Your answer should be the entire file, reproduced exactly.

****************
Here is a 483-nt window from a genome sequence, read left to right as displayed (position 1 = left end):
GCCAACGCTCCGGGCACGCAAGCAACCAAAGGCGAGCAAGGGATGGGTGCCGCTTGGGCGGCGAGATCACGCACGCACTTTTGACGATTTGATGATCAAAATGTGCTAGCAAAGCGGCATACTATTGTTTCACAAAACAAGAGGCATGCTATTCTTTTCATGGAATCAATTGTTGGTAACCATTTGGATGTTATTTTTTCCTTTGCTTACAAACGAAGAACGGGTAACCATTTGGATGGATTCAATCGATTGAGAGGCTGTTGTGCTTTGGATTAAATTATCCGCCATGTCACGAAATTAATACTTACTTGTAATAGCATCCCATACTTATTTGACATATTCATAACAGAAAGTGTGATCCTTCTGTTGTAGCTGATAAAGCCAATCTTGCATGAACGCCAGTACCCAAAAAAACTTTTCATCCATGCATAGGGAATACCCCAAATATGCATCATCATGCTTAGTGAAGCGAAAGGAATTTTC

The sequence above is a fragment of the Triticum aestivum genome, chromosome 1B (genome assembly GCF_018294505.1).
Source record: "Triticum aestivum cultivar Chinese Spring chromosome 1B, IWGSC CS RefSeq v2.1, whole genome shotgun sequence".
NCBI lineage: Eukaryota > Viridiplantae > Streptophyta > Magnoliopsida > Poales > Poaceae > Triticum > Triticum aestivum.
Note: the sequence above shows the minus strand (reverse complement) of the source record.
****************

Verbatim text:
Here is a 483-nt window from a genome sequence, read left to right as displayed (position 1 = left end):
GCCAACGCTCCGGGCACGCAAGCAACCAAAGGCGAGCAAGGGATGGGTGCCGCTTGGGCGGCGAGATCACGCACGCACTTTTGACGATTTGATGATCAAAATGTGCTAGCAAAGCGGCATACTATTGTTTCACAAAACAAGAGGCATGCTATTCTTTTCATGGAATCAATTGTTGGTAACCATTTGGATGTTATTTTTTCCTTTGCTTACAAACGAAGAACGGGTAACCATTTGGATGGATTCAATCGATTGAGAGGCTGTTGTGCTTTGGATTAAATTATCCGCCATGTCACGAAATTAATACTTACTTGTAATAGCATCCCATACTTATTTGACATATTCATAACAGAAAGTGTGATCCTTCTGTTGTAGCTGATAAAGCCAATCTTGCATGAACGCCAGTACCCAAAAAAACTTTTCATCCATGCATAGGGAATACCCCAAATATGCATCATCATGCTTAGTGAAGCGAAAGGAATTTTC

The sequence above is a fragment of the Triticum aestivum genome, chromosome 1B (genome assembly GCF_018294505.1).
Source record: "Triticum aestivum cultivar Chinese Spring chromosome 1B, IWGSC CS RefSeq v2.1, whole genome shotgun sequence".
NCBI lineage: Eukaryota > Viridiplantae > Streptophyta > Magnoliopsida > Poales > Poaceae > Triticum > Triticum aestivum.
Note: the sequence above shows the minus strand (reverse complement) of the source record.